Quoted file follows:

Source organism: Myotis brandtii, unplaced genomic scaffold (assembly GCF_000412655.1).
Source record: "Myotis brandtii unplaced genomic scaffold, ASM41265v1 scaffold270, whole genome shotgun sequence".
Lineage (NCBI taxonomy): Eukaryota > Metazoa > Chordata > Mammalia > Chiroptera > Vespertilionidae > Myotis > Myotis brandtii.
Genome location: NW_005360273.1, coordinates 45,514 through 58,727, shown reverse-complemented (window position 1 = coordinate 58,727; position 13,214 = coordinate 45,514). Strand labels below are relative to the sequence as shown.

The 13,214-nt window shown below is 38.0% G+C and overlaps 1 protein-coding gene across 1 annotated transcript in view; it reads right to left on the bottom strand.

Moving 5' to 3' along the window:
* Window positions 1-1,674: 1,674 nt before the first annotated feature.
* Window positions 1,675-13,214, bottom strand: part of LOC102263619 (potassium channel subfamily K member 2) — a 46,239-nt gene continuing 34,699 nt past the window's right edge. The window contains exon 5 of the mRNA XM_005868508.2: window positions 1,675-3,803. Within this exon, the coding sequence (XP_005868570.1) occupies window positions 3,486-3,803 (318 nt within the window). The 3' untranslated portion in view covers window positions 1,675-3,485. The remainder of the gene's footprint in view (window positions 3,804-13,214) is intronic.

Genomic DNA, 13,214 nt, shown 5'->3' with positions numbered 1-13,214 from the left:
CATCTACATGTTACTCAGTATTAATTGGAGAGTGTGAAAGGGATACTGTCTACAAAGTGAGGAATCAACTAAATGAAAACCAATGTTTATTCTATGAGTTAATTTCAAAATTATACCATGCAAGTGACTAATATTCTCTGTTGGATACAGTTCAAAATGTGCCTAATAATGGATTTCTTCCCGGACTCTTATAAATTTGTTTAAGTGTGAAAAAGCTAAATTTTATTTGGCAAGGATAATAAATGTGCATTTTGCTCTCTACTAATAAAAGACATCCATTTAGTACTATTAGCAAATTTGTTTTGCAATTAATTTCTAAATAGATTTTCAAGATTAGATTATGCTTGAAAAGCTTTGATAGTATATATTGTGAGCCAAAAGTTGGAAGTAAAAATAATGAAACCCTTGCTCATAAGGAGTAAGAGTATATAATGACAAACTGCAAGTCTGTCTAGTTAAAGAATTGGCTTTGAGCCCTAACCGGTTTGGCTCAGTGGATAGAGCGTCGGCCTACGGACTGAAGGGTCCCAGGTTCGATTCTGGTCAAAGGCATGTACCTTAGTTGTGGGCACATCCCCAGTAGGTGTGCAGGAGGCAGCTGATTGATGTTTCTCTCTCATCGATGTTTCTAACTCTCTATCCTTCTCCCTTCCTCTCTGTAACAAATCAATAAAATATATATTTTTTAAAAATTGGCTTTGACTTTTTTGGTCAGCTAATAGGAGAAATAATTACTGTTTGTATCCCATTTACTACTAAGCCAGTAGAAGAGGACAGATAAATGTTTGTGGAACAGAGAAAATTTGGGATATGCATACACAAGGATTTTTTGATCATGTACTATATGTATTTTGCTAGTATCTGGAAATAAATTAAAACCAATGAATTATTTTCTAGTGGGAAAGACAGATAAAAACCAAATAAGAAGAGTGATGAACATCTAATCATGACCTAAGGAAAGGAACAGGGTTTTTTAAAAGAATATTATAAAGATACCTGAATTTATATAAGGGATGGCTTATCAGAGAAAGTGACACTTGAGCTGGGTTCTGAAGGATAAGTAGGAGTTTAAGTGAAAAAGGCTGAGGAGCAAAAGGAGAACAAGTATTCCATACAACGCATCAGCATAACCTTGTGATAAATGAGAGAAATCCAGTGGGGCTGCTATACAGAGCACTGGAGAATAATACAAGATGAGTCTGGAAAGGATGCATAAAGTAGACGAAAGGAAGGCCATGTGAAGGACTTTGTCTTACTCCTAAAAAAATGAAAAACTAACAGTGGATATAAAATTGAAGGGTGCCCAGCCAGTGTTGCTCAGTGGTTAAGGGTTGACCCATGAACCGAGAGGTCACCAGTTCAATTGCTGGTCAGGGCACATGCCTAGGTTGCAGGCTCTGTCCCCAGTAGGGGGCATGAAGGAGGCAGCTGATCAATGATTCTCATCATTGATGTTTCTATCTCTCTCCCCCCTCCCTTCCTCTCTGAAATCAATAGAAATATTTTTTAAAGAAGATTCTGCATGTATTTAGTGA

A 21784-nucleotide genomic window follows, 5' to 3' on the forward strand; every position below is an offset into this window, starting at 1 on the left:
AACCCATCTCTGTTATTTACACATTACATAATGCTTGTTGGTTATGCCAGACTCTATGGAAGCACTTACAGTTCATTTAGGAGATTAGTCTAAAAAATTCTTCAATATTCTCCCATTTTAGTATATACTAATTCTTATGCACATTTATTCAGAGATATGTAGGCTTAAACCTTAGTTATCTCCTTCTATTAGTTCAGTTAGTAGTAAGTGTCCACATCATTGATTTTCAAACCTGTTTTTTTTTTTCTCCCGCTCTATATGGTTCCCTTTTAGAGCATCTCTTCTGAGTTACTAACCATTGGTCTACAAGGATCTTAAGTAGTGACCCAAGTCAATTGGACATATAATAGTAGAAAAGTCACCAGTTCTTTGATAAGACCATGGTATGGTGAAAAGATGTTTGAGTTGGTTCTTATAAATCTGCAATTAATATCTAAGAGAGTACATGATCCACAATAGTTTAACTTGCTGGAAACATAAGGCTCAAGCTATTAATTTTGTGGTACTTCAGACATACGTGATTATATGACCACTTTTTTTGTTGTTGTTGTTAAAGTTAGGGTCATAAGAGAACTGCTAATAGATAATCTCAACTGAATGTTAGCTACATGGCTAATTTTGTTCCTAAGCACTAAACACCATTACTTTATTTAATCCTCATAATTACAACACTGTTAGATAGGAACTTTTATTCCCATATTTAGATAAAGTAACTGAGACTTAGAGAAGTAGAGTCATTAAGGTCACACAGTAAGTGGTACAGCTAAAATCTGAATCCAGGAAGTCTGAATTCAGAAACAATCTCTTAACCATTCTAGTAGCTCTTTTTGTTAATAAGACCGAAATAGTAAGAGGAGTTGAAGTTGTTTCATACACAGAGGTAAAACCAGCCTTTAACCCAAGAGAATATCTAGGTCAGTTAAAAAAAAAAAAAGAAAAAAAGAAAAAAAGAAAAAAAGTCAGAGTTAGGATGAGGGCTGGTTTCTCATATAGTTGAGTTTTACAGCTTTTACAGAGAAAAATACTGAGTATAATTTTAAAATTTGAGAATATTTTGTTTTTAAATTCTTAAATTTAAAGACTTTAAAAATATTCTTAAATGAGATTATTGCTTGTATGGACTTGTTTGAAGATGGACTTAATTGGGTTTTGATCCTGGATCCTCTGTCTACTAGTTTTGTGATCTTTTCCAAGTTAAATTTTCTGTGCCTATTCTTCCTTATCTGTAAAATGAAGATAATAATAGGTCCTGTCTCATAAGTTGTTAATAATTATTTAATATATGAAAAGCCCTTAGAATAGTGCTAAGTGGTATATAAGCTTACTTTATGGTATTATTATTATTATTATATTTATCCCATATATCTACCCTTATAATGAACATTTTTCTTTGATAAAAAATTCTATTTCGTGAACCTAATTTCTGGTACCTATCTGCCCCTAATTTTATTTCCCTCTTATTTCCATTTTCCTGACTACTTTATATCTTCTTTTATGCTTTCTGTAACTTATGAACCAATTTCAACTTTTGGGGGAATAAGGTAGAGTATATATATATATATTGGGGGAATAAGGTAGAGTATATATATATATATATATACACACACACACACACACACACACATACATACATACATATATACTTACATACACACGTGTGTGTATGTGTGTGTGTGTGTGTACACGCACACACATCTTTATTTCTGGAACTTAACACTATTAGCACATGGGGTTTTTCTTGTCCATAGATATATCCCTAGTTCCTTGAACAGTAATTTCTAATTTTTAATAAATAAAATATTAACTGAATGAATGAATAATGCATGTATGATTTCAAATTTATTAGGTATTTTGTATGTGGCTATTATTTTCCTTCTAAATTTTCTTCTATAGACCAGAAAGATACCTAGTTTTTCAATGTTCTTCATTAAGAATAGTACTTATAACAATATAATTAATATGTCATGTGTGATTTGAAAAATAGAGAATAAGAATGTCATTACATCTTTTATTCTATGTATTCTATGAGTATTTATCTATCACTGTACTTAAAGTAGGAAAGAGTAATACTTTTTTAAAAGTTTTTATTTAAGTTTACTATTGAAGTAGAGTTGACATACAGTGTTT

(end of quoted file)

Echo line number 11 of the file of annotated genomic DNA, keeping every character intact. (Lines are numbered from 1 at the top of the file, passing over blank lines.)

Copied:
A 21784-nucleotide genomic window follows, 5' to 3' on the forward strand; every position below is an offset into this window, starting at 1 on the left: